This is an intriguing story about Telekinesis and whether it truly exists. We have all had those moments where we feel we have some kind of power – picking up your phone randomly and then at that exact moment your phone rings, thinking about someone in particular then they message you, wanting two sixes on a dice and getting them etc… There are lots of twists to make you sway either side and is filled with suspense to make sure you keep turning the pages. Also touches on bullying via social media and morality in general. A great read for KS3 or any fans of Derren Brown/ David Blaine.

Who Runs the World? by Virginia Bergin was an interesting concept that is certainly worth a read. The Pearl Thief by Elizabeth Wein was a slow burner but I really enjoyed the historical time period and it did take me a while to clock the whodunit aspect. This Careless Life by Rachel McIntyre is a modern retelling of The Inspector Calls which was enjoyable but if you’ve read the original you can obviously predict what is happening. Squirrel Girl by Shannon and Dean Hale is a new one from Marvel but I’m under embargo not to say ANYTHING (this makes me feel very VIP but also slightly scared). Beck by Mal Peet was unfortunately a disappointment but I’m sure there are going to be people out there who adore it. Cell 7 by Kerry Drewery and Royce Rolls by Margaret Stohl both featured around reality TV which I really struggled with due to my unrelenting dislike of them. Similarly, I struggled with No Filter by Orlagh Collins as this focuses on social media which, minus blogging, I also can’t stand the majority of the time.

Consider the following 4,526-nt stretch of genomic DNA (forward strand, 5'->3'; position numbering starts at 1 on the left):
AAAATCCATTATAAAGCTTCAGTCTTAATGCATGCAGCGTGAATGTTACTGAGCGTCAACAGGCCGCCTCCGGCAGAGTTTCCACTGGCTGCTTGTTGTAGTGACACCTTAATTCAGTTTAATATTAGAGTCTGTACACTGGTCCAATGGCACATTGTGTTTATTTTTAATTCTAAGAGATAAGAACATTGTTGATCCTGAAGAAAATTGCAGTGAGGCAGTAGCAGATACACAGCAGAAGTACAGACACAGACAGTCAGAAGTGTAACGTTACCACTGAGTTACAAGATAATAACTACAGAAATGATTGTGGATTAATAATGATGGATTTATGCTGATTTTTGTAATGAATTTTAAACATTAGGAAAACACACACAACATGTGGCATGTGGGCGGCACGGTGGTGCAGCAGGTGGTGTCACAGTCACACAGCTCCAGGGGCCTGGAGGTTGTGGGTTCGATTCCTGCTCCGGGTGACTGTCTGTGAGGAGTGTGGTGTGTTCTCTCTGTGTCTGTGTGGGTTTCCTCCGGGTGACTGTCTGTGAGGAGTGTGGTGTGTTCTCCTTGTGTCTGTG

Go Set a Watchman by Harper Lee

This was a weird one for me. After the fame of To Kill a Mockingbird it was going to be near impossible to live up to its standards so I didn’t go in to this novel expecting it to be just as good. Which worked out well – it wasn’t ‘blow my socks off’ amazing  but it was intriguing to see how Harper Lee had originally written the characters. Atticus has certainly fallen from his pedestal!

Kid Normal by Greg James & Chris Smith


I thoroughly enjoyed this totally bonkers book with its oddball style and creativity. There are popular culture references (but with a twist) dotted throughout and a huge amount of sound effects making it fab for reading aloud. Kid Normal is going to be an immediate favourite with  middle grade readers. But don’t just take my word for it. Jamieson is a ten year old voracious reader who has this to say:

Kid Normal is epic!!! I’ve read so many books in my life but this is one of my favourites by far. Murph is an ordinary boy with some extraordinary friends. It’s not so bad to be normal. So many funny parts. I kept being told off when I was supposed to be asleep. 10/10″

Jamieson as Kid Normal on WBD

Giant by Kate Scott is a beautifully written, poignant story that any 9-11 will enjoy. Funny and warm with an important message, this would be a great one for classroom discussion. Bad Mermaids by Sibeal Ponder is sure to be a hit with KS2 girls and I did have fun reading out the puns in the office. Revolt Against the Romans by Tony Bradman is a perfect read for any 9-12year old who enjoys their history. Pirate McSnottbeard in the Zombie Terror Rampage by Paul Whitfield is a delightfully funny and wacky adventure perfect for 7-9 year olds. Certain parts had me cackling out loud in the office, there are so many great characters and accents that make it absolutely perfect for parents to read aloud or a teacher to read to the class.

So it really was an awesome reading month. I enjoyed the majority of the books plus have a brilliant book haul to add to my TBR, to be posted soon. Let me know what you’ve been reading, I’d love to know. Also,  I’m after more titles featuring females in STEM so if you have any recommendations send them my way, fiction or non-fiction. 


Leave a Reply

Fill in your details below or click an icon to log in:

WordPress.com Logo

You are commenting using your WordPress.com account. Log Out /  Change )

Google+ photo

You are commenting using your Google+ account. Log Out /  Change )

Twitter picture

You are commenting using your Twitter account. Log Out /  Change )

Facebook photo

You are commenting using your Facebook account. Log Out /  Change )


Connecting to %s